Despite their importance, mangroves are disappearing at a global rate of 1–2% per year (Spalding et al., 2010) and 20–35% have been lost in the last 50 years (Polidoro et al., 2010). The main threats to mangroves are climate change (Gilman et al., 2008; Lovelock et al., 2015; Schuerch et al., 2018); land-use conversion to agriculture and aquaculture (Thomas et al., 2017; Goldberg et al., 2020); and pollution (Maiti and Chowdhury, 2013). These threats have led to the mobilization of the international community for mangrove conservation (Sandilyan and Kathiresan, 2012; Friess et al., 2016).

Within its overseas territories, France shelters more than 80,000 ha of mangrove (Trégarot et al., 2021). In 2016, in line with its international commitments, the French government adopted an ambitious law to protect 55,000 hectares of mangroves, with the mangrove of French Guiana at the forefront of this action.

In French Guiana, mangrove forests, that occupy around 75% of the coastline, are in a relatively good state, largely un-impacted by urbanization and residential development (Trégarot et al., 2021). This situation strongly contrasts with the neighboring countries, notably Suriname and Guyana, where mangroves have been severely impacted by urbanization (Anthony and Gratiot, 2012). However, demographic projections estimate an increase of 75% of population by 2050 (INSEE, 2019). With a population predominantly located on the coast (Zouari, 2015), urbanization pressure is expected to increase as a result of both residential demand and infrastructure development (e.g., recently with the construction of a power plant; Autorité Environnementale, 2019). In addition, there is currently the implementation of a planning strategy for the maritime economy as a development opportunity for economic growth, that will also require the development of dedicated infrastructures, directly on the coast (e.g., port; CEREMA, 2016). In this context, the conservation of mangroves is likely to become a challenge for decision-makers requiring the assessment of associated trade-offs. Understanding the importance of mangroves to society is thus necessary, to support the development and implementation of informed conservation policies.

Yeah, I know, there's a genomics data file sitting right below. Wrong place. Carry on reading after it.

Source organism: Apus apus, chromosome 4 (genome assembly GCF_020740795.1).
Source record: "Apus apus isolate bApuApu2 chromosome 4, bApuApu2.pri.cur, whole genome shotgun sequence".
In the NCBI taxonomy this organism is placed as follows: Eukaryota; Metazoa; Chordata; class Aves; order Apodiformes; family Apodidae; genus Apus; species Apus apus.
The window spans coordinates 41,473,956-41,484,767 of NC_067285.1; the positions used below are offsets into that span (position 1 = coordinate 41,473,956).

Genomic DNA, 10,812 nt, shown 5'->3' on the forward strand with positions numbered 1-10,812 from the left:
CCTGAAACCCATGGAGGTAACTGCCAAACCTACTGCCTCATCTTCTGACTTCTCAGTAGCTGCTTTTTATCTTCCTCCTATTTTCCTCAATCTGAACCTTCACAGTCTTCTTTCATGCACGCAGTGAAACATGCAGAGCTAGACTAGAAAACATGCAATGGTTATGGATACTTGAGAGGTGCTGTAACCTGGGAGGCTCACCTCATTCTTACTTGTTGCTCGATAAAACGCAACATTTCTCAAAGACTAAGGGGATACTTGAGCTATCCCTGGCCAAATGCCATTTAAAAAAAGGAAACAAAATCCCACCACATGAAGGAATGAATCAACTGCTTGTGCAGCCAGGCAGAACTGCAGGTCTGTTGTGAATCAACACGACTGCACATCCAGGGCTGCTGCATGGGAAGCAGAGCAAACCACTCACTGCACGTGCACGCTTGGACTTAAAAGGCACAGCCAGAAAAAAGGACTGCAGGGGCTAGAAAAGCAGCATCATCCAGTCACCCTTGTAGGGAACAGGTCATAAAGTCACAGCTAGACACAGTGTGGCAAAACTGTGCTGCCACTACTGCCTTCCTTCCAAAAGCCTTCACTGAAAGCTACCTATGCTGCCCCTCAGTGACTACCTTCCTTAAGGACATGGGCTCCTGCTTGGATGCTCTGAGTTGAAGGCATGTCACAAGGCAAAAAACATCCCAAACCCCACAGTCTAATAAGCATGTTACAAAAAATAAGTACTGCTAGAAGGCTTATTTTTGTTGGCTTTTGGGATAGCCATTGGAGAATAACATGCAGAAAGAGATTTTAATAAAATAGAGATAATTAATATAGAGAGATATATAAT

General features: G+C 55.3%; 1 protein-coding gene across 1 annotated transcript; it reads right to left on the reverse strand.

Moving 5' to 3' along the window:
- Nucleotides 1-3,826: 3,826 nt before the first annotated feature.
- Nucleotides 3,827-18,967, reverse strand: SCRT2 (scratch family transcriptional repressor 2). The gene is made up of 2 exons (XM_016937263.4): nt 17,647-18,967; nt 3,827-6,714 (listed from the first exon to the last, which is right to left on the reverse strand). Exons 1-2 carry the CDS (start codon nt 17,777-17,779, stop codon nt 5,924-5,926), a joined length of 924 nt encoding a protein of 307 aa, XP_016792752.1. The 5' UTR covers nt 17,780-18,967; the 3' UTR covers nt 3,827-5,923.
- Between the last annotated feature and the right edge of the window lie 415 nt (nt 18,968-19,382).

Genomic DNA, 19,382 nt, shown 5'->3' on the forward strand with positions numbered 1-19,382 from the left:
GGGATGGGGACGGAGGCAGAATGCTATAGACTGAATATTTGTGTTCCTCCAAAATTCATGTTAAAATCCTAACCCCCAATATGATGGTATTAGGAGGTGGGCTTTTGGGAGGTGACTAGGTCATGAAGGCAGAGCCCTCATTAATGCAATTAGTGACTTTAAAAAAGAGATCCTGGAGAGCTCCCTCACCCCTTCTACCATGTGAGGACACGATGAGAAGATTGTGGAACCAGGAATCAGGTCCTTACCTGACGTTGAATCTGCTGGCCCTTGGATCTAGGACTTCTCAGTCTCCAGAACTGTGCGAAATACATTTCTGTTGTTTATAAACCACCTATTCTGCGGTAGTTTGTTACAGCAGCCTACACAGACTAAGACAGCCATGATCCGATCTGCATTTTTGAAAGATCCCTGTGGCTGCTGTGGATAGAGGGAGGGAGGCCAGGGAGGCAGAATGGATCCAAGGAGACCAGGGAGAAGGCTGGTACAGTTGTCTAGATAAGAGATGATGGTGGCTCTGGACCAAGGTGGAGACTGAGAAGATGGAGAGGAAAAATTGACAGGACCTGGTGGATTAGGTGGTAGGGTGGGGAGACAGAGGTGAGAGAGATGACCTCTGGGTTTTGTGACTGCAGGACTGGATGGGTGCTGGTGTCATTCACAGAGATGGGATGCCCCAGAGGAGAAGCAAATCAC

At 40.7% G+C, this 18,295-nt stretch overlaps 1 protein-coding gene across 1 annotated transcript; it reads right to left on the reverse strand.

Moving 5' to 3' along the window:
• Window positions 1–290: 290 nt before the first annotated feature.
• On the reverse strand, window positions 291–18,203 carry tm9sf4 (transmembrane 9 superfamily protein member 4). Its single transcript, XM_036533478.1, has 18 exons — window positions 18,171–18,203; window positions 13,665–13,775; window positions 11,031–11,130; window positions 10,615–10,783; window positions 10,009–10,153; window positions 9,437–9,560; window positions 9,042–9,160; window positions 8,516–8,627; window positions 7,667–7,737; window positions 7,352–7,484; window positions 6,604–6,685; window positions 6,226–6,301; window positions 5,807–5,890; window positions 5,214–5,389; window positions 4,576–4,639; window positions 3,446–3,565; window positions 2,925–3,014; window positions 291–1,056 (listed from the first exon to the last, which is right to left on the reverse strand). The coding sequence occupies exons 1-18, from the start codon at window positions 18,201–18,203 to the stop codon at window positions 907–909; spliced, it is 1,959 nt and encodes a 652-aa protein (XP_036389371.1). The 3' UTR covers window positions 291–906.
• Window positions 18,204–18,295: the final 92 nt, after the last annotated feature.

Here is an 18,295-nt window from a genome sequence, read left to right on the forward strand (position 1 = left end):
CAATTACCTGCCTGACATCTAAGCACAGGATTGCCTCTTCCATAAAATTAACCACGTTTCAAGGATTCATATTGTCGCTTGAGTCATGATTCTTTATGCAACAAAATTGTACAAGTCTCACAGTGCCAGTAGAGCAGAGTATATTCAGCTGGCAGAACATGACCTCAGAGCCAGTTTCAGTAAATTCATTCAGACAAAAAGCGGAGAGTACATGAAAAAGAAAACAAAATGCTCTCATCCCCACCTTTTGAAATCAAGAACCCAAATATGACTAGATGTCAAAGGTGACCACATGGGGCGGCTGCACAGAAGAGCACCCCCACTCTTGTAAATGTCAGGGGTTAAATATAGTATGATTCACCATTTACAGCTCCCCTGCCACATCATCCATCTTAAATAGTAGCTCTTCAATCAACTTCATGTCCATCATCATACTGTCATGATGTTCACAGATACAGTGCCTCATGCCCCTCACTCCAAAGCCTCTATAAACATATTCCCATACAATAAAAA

The concept of ecosystem services (ES) was introduced to account for interdependencies between human societies and ecosystems (Daily, 1997; MEA, 2005). By enabling the identification of these interdependencies, its application can inform on the trade-offs between economic development and biodiversity conservation (Carpenter et al., 2009).

Recently, France conducted a national assessment of the state of marine ecosystem and ES that showed a lack of information regarding ES in its overseas territories, including French Guiana, as compared to mainland France (Mongruel et al., 2018). Regarding mangroves, information remains relatively scarce, and not all ES are equally well documented. In comparison, there is an extensive literature on the ES they provide at the global level, which identifies a range of services provided by these ecosystems, as well as interactions between these services.